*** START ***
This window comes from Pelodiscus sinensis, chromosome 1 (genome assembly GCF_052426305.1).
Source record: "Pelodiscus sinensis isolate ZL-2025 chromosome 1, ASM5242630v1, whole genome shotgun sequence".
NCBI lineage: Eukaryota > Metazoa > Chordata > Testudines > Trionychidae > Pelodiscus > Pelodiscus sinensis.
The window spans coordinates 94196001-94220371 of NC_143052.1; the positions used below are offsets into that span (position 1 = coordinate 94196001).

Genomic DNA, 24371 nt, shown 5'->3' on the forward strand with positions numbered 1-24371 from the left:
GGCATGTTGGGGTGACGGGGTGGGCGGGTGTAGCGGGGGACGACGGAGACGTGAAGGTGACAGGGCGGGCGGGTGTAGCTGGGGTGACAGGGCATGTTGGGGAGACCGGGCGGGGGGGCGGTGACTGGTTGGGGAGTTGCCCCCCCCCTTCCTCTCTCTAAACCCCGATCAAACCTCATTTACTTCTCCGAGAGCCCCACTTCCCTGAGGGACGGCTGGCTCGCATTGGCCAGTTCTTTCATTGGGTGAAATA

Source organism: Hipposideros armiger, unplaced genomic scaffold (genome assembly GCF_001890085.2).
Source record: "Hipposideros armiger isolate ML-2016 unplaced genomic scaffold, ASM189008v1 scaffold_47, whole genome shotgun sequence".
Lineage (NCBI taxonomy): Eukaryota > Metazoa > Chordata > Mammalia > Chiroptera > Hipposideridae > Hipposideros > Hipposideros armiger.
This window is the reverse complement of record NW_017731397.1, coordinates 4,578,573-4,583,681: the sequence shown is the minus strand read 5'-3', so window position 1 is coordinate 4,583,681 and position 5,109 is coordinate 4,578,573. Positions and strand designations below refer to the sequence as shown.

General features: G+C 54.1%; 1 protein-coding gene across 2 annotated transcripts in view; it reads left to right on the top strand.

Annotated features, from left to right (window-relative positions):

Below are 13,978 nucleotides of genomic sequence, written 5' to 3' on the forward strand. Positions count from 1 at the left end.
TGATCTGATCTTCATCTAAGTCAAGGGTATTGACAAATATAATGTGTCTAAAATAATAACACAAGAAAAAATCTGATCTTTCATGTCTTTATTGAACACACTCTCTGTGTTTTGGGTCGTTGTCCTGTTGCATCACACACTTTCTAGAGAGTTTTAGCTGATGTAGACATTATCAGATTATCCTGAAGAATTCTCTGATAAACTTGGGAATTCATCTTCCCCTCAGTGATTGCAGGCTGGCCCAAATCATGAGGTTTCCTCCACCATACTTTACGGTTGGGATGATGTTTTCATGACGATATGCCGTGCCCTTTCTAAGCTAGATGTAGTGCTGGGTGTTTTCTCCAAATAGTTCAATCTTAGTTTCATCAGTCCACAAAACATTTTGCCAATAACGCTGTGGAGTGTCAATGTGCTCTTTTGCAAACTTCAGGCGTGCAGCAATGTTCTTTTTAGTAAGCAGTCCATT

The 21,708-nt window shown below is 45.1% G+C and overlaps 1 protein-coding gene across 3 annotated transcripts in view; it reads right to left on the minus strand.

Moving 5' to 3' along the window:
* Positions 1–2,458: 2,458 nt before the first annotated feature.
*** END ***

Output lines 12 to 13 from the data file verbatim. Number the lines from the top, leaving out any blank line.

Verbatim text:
Annotated features, from left to right (window-relative positions):

Below are 13,978 nucleotides of genomic sequence, written 5' to 3' on the forward strand. Positions count from 1 at the left end.